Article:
Like Captain Mal and Jayne.

Or Judge Dredd/John Kennex. 

What about you? Besides writing conferences, are there other types of cons you like to attend?

May 13, 2014

Books on Writing Craft

One of the main reasons that I want to write this blog is because I haven't seen a lot of blogs that look at books about writing craft.

I don't know, maybe I am alone in this, but I spend a lot of time reading about writing, and so far the best sources I have found for discovering new books are Amazon reviews, Goodreads, and word-of-mouth. Personally, I generally find Amazon reviews to be the best source because of the variety of view points about any given book. What I'm trying to do here is look at specific components of writing books. What works? What doesn't work? Which books are redundant? Which ones are a must-read for authors?

This exercise is as much for me as for anyone else. I want to remember the positive aspects of books that I liked. Much like a book report does, I hope this blog forces me to question the bigger picture and pick out the positive and not-so-positive aspects of each book. So even if nobody else reads this blog, I still think it will be helpful for me.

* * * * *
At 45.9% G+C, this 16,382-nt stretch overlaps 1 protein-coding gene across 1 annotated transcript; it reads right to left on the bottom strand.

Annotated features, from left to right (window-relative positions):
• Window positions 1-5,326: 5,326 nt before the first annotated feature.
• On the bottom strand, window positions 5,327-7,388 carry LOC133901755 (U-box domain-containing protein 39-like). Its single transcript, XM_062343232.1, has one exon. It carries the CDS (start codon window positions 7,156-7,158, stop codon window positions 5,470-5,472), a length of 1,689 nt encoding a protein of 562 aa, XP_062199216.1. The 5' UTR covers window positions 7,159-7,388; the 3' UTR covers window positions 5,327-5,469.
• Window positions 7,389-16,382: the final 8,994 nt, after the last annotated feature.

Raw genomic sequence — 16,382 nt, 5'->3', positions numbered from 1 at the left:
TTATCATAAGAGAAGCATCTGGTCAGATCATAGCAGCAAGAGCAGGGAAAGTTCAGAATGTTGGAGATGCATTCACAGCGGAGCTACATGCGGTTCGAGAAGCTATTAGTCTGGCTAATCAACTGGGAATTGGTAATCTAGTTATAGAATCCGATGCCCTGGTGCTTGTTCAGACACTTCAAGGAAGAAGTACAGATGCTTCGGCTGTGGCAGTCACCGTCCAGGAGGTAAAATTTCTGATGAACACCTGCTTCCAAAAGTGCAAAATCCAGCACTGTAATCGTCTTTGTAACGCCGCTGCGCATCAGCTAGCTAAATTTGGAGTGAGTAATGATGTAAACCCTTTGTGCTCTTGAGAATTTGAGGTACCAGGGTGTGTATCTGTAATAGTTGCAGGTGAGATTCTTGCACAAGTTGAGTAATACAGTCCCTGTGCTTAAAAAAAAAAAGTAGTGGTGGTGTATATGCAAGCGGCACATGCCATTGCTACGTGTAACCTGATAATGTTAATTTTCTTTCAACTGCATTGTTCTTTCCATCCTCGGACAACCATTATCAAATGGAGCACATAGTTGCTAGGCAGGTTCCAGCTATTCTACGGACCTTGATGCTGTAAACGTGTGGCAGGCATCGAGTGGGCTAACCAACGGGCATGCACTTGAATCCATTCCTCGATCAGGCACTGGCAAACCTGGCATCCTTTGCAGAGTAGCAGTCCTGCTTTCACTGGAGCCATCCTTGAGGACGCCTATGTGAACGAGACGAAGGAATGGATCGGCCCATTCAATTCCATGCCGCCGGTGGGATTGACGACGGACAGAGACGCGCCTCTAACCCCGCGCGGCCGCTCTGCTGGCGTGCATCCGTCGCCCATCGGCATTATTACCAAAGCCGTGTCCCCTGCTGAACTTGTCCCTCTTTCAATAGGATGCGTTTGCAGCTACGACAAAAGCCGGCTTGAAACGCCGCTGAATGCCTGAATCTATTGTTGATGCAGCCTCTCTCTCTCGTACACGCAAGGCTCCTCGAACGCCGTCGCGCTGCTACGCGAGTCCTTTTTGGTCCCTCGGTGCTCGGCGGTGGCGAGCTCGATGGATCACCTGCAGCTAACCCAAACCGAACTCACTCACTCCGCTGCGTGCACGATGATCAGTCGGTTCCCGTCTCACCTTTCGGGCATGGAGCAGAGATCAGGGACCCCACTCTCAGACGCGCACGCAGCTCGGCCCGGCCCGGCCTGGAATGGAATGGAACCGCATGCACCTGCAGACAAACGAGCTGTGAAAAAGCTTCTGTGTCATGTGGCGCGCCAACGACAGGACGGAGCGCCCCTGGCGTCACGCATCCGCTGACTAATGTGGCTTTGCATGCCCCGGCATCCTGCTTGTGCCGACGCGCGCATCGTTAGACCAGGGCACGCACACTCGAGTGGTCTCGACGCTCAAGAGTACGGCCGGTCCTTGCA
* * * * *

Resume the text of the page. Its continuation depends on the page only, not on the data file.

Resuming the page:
Do you read books about writing craft? Any particular favorites? What do you think is the best source for discovering new books on craft?

May 6, 2014

Welcome to My Parlor

 
There are thousands of blogs about writing: Author blogs, agent blogs, book review blogs, blogs about craft, and blogs about getting published. I subscribe to hundreds of them and am often overwhelmed by all of the information.

But, overall, I think that's a good thing! There are a lot of choices out there, and everyone is looking for different things.

In a former life, I taught college writing and rhetoric. My fellow teachers and I would often use the example of a parlor discussion to illustrate delving into a new text or dialogue. Everyone joins at different times with different ideas, but the conversation started before we entered and continues after we leave.

Kenneth Burke calls it the "unending conversation." He says: